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Supply Chain Management

Supply chains are vital process in managing activities of organization. It incorporates the companies and the business activities that are required to design, make, deliver, and use a product or service. In international business climate, supply chain strategies are implemented by most of the companies. The main motivation to implement supply chain policies is aggressive competitive pressure, and organization visualize that through effective supply chains, they can flourish in marketplace. Oliver and Webber stated that the supply chain is visualized as a distinct unit and no other arenas of responsibility like purchasing, engineering, and distribution (1982). Businesses rely on their supply chains in order to provide them with what they need to survive and flourish. Every business fits into one or more supply chains and has an important role to play in each of them. The practice of supply chain management is guided by fundamental management concepts that are developed from earlier time.

The term "supply chain management" arose in the late 1980s and came into extensive use in the decade of 1990. Supply Chain Management (SCM) and Execution (SCE) are the interactive and collective processes and tools that influence strategic relationships within the supply chain for the sharing of confidential and mission critical sales, forecasting, planning, purchasing and replenishment data with the crucial objective of maximizing efficiencies, reducing costs and increasing profits by proactively insuring that the right product is delivered to the right place at the right time.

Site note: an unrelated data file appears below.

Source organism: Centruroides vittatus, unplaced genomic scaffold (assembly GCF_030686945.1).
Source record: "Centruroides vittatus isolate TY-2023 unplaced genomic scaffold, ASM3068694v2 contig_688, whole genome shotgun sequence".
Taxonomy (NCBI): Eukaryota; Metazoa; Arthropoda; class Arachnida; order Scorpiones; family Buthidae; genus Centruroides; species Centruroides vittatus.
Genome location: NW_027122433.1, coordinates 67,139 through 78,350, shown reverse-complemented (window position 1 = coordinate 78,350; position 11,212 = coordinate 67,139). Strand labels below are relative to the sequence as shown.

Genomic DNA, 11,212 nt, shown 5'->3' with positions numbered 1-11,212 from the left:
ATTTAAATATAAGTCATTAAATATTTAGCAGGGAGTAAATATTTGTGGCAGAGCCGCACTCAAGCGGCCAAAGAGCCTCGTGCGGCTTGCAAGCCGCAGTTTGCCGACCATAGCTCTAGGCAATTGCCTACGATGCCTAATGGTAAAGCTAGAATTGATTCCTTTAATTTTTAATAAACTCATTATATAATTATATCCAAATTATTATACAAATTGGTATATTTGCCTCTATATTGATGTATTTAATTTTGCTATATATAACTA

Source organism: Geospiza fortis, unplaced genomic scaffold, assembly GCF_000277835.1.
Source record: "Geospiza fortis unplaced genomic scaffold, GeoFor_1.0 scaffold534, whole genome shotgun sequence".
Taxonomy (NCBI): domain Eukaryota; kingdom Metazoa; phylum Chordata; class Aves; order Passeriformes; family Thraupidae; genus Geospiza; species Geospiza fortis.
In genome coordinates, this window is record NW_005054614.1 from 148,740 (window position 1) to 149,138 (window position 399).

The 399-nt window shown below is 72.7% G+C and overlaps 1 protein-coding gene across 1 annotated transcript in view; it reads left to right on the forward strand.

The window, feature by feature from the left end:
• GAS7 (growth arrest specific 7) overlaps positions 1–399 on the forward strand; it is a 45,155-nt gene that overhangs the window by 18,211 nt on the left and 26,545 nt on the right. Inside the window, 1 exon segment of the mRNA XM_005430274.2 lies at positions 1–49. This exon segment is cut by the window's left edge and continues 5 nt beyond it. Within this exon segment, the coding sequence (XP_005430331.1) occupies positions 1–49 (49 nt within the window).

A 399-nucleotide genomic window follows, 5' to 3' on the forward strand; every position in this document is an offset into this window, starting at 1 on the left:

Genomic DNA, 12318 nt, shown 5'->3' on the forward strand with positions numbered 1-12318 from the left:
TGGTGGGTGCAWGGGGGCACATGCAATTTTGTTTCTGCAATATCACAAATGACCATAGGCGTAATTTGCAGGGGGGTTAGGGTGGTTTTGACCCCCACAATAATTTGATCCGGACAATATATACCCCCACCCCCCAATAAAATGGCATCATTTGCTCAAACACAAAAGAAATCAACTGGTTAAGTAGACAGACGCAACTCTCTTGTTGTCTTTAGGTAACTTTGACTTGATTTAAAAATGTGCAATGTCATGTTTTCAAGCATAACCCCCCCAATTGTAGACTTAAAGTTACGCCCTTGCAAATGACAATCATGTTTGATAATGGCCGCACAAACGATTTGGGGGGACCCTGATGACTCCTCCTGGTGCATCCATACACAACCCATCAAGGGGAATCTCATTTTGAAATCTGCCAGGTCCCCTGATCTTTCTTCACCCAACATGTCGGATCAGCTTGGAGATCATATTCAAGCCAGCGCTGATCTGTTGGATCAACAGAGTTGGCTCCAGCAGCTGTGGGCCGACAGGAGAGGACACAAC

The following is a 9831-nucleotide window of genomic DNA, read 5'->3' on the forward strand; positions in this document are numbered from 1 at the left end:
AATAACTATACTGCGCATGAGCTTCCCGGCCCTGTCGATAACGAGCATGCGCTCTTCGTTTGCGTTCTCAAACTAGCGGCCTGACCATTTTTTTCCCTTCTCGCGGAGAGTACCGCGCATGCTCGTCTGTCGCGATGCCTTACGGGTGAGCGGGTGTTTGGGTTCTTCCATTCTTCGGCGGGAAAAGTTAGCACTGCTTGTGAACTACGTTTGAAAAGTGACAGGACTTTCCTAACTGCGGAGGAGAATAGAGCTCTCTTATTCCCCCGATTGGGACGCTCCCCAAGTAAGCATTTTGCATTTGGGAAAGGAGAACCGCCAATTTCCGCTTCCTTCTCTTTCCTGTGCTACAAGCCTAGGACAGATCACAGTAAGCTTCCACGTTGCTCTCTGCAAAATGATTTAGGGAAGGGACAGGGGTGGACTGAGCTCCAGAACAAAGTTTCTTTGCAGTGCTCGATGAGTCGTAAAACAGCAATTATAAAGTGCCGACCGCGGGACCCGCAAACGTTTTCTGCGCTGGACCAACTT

Theoretical perspective: The phrase supply chain management was originally introduced by consultants in the decade of 1980's and consequently has become extensively used. Since the early 1990's, researchers have attempted to describe supply chain management. Bechtel and Jayaram provided an extensive retrospective review of the literature and research on supply chain management. They identified general schools of thought, and the major contributions and fundamental assumptions of supply chain management that must be challenged in the future. In recent time, numerous practitioners, consultants and academics visualized supply chain management as not appreciably different from the modern understanding of logistics management, as explained by the Council of Logistics Management. Supply chain management was viewed as logistics outside the firm to include customers and suppliers. The understanding of supply chain management has been re-conceptualized from integrating logistics across the supply chain to integrating and managing main business processes across the supply chain.

Current description of supply chain management is as follows:

"Logistics is that part of the supply chain process that plans, implements, and controls the efficient, effective flow and storage of goods, services, and related information from the point-of-origin to the point-of-consumption in order to meet customers' requirements".13